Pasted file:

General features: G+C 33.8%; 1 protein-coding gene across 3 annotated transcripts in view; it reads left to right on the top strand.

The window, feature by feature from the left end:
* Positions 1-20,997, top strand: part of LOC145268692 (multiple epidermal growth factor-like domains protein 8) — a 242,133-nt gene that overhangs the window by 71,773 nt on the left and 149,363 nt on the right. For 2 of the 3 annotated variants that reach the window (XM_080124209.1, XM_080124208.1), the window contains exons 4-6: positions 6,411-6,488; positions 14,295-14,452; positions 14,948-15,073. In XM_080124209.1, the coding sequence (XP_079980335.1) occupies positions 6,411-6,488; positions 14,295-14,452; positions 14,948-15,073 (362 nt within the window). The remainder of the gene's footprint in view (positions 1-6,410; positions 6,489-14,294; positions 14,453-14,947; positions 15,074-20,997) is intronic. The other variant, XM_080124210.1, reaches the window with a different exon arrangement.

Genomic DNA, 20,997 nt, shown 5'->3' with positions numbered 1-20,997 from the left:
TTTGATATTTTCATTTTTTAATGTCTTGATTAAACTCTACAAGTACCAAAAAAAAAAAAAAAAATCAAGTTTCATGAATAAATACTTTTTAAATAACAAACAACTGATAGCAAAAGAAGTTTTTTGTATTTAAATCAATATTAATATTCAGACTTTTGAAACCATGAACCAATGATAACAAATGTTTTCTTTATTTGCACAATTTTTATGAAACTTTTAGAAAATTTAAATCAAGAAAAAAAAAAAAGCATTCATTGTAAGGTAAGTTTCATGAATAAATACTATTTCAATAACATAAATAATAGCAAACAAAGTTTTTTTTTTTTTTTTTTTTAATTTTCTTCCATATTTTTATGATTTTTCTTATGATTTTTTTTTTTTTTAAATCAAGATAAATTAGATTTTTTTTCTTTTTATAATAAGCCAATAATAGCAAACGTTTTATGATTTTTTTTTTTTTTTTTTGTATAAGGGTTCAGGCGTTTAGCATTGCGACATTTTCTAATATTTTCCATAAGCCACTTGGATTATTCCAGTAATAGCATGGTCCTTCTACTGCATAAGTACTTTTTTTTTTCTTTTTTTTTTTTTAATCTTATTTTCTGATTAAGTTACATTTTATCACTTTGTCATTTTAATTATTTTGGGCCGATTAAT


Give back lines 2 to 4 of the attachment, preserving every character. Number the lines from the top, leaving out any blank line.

The window, feature by feature from the left end:
* Positions 1-20,997, top strand: part of LOC145268692 (multiple epidermal growth factor-like domains protein 8) — a 242,133-nt gene that overhangs the window by 71,773 nt on the left and 149,363 nt on the right. For 2 of the 3 annotated variants that reach the window (XM_080124209.1, XM_080124208.1), the window contains exons 4-6: positions 6,411-6,488; positions 14,295-14,452; positions 14,948-15,073. In XM_080124209.1, the coding sequence (XP_079980335.1) occupies positions 6,411-6,488; positions 14,295-14,452; positions 14,948-15,073 (362 nt within the window). The remainder of the gene's footprint in view (positions 1-6,410; positions 6,489-14,294; positions 14,453-14,947; positions 15,074-20,997) is intronic. The other variant, XM_080124210.1, reaches the window with a different exon arrangement.

Genomic DNA, 20,997 nt, shown 5'->3' with positions numbered 1-20,997 from the left: